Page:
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Posted by Dean Dingler on Wednesday, 16 March 2011, at 12:24 p.m., in response to Re: Pete, posted by Larry Weinbrenner on Wednesday, 16 March 2011, at 11:58 a.m.
Larry, Here's a little more Schofield history. (In case you are interested.)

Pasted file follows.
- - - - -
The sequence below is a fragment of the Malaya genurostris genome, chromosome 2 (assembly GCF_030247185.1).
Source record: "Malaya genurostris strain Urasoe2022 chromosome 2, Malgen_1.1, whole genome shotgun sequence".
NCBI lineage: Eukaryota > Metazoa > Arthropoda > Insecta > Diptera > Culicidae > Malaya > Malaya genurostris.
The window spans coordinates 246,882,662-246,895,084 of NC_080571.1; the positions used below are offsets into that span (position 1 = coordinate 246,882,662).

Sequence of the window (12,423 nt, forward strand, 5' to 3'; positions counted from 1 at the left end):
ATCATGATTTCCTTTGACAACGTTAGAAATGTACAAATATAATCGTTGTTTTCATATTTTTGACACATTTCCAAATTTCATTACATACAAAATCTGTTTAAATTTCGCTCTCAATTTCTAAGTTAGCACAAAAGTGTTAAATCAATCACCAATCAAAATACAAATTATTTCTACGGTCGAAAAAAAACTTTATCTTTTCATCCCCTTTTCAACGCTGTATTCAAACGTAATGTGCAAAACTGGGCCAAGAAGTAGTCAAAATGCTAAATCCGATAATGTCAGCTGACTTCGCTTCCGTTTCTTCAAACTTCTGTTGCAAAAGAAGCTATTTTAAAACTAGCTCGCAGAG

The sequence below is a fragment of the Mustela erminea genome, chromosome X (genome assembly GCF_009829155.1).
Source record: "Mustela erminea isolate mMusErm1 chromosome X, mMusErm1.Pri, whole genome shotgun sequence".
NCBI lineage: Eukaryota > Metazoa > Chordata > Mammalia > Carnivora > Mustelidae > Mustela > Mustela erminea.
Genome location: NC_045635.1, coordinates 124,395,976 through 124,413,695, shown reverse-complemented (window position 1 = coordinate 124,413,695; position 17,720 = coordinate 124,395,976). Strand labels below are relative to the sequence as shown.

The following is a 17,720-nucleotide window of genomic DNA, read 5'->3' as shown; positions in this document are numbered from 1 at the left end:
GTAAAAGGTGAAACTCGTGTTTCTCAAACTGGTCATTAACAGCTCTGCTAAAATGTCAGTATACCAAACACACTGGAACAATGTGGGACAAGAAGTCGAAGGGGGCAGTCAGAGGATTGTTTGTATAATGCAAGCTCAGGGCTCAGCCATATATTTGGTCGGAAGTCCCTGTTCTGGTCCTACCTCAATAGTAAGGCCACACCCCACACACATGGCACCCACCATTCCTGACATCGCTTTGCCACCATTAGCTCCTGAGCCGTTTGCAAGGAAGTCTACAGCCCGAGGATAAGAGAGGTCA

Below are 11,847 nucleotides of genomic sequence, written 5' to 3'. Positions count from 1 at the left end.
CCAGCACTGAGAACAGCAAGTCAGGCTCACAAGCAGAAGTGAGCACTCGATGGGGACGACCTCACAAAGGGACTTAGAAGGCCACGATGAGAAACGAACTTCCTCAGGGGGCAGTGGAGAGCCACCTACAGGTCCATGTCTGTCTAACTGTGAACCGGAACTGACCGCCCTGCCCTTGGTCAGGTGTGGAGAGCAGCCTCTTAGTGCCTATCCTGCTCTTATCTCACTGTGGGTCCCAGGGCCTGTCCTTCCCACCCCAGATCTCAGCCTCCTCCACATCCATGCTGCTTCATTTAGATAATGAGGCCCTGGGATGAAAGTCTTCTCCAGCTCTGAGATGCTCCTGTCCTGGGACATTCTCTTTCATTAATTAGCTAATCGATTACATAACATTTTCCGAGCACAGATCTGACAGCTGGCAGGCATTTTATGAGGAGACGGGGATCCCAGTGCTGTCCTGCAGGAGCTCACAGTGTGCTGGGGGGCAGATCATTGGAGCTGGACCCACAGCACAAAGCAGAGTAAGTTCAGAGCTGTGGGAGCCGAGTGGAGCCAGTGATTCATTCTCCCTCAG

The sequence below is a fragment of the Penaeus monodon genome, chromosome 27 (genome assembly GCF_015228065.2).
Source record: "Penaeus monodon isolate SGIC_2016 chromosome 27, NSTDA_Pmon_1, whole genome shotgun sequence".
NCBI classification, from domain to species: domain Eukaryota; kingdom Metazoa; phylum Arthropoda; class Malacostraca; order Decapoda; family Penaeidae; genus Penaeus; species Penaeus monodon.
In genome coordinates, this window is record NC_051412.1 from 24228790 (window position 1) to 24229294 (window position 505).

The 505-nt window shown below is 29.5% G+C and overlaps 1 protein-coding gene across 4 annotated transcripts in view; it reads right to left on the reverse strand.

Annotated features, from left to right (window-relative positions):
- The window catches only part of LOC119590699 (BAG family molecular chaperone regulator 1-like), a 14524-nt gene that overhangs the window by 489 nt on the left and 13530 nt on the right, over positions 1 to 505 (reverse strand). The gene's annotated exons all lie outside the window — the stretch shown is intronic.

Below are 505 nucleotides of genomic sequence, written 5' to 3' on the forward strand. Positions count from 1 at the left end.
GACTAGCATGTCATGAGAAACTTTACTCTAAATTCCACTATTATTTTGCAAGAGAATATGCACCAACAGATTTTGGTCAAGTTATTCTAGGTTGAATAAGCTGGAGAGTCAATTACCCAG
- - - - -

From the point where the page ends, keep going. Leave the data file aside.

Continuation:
The original order for the Schofield by the Army was for 3000 1st models and 5000 2nd models and was filled by S&W. At the same time the Army had taken delivery of 15,000 Colts. The Army tried to order 8000 more Schofields in 1878 but S&W wasn't interested as they had their hands full filling Russians orders (and the Russians were paying in gold!) and launching their New Model#3. If the new order had been filled, Schofields would have outnumbered Colts in service. The Army continued to carry them into the 1880's . The Schofield wasn't so much as withdrawn as it was no longer stocked in the arsenals. (Some were still in use by regular Army units as of 1887 per Col. Chs. Pate). When the Schofield was finally withdrawn from Army service. (Mainly due to the ammunition compatibility problem) many saw service with State militias as late as the Spanish American War. Many went to dealers and were sold in the civilian market. 600 went to Wells Fargo and are a desirable collector’s item today. (If authenticated. There are a lot of fakes out there.) There have been claims that they were "unsuitable for use on horseback". I have found one officer's report that the latch "could" be tripped in the holster and therefore cause an unintended ejection when drawn. Other officers admired the rapidity and ease of loading while on horseback. Most negative comments I have been able to find is that many thought the Schofield to be "too complicated" and that rapid reloading was not that big a deal. Of course this was an Army that was still issuing what was basically a modified Civil War musket to its troops because they might waste ammo with a repeater.
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